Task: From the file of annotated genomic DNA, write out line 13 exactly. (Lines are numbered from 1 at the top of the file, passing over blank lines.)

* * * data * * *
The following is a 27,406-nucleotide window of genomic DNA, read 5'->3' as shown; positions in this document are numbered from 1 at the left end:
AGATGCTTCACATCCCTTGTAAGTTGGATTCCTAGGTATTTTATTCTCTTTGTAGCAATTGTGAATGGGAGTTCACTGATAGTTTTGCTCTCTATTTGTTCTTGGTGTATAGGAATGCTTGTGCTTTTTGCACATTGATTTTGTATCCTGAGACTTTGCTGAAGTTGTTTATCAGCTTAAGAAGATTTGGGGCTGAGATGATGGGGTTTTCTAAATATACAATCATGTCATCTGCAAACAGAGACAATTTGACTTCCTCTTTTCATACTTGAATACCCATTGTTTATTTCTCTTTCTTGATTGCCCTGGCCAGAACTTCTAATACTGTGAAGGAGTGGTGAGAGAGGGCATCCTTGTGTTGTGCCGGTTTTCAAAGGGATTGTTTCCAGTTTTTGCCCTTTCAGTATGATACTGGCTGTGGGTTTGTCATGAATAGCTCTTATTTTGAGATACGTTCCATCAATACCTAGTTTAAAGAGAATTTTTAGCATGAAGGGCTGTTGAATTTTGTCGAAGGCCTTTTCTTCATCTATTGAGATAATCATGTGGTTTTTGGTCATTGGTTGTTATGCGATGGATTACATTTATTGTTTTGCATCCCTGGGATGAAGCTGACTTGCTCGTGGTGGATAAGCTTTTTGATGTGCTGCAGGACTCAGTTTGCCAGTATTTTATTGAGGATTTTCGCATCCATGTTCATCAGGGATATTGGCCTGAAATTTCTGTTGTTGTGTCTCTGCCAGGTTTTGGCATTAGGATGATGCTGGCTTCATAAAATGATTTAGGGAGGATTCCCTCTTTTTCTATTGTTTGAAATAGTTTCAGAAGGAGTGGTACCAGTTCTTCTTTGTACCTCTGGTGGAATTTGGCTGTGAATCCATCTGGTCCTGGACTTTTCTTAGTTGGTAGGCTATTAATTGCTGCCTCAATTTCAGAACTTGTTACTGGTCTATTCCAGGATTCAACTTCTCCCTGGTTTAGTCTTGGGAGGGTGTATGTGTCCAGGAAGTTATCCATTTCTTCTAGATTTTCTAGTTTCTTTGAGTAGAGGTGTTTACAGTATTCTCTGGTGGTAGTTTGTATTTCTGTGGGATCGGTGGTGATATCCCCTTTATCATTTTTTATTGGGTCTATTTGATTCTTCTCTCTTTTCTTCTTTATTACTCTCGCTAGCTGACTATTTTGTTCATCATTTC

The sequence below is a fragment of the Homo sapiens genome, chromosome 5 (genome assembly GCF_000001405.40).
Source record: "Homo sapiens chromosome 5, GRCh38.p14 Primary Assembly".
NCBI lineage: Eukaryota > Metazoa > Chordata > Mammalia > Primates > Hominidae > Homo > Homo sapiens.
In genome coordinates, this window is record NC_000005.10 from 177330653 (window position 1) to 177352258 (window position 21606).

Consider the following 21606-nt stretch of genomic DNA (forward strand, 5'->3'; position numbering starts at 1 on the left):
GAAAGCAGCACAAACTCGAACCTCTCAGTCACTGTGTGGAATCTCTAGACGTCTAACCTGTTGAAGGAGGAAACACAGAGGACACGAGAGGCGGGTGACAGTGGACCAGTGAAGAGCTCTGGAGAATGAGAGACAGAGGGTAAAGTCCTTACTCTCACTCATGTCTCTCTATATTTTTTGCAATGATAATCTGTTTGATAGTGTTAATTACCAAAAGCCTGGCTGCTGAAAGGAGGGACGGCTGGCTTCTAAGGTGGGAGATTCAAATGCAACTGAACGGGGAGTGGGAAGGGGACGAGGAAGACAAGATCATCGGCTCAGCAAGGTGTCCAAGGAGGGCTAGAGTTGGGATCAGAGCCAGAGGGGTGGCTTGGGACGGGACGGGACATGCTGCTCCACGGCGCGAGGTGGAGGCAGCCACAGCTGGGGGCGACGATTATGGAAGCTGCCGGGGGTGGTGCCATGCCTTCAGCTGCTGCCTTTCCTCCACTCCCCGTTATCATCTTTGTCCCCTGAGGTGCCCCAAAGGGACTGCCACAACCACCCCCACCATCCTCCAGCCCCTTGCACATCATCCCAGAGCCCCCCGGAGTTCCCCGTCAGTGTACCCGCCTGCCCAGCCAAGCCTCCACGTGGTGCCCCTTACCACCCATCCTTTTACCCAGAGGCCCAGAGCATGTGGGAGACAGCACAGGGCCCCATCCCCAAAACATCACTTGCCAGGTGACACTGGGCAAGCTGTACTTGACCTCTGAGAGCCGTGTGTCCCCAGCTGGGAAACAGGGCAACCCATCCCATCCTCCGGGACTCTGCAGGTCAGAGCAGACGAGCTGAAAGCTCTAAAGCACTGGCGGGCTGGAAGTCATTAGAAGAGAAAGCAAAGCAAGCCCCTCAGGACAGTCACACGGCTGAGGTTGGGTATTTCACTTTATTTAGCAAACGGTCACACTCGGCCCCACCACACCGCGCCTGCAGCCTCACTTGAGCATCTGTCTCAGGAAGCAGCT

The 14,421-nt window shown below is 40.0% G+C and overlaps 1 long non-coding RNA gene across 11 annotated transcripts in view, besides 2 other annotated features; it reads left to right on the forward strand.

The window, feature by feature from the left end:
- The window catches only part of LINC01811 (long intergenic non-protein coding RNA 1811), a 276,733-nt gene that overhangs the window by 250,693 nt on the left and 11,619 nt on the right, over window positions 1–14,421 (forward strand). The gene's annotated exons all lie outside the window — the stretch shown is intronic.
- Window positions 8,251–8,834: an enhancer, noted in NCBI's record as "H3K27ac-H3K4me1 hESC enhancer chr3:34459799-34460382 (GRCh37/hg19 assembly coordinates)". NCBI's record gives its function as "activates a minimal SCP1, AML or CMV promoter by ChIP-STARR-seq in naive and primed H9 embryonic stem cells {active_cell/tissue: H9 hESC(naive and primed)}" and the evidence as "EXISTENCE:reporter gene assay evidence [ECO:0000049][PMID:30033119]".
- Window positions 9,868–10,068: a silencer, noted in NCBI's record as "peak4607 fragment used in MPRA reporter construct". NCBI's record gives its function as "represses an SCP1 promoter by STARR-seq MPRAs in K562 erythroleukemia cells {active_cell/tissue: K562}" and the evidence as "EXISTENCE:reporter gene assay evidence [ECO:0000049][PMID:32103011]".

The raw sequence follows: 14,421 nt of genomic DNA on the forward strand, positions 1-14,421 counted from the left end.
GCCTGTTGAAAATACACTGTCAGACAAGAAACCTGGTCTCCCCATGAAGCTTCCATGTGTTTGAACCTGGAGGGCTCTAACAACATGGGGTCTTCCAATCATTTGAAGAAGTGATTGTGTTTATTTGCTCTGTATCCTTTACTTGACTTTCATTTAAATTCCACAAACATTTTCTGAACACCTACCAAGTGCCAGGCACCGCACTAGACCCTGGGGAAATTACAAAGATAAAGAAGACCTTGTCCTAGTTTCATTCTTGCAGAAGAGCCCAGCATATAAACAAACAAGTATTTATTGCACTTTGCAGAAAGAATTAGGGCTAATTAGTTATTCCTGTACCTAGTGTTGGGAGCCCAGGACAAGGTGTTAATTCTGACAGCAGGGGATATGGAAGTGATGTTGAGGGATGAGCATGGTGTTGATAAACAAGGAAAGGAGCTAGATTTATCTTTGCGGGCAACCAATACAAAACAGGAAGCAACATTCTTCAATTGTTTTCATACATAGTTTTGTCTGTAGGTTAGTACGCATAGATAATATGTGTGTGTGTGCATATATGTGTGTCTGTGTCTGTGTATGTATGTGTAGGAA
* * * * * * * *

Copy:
- Window positions 9,868–10,068: a silencer, noted in NCBI's record as "peak4607 fragment used in MPRA reporter construct". NCBI's record gives its function as "represses an SCP1 promoter by STARR-seq MPRAs in K562 erythroleukemia cells {active_cell/tissue: K562}" and the evidence as "EXISTENCE:reporter gene assay evidence [ECO:0000049][PMID:32103011]".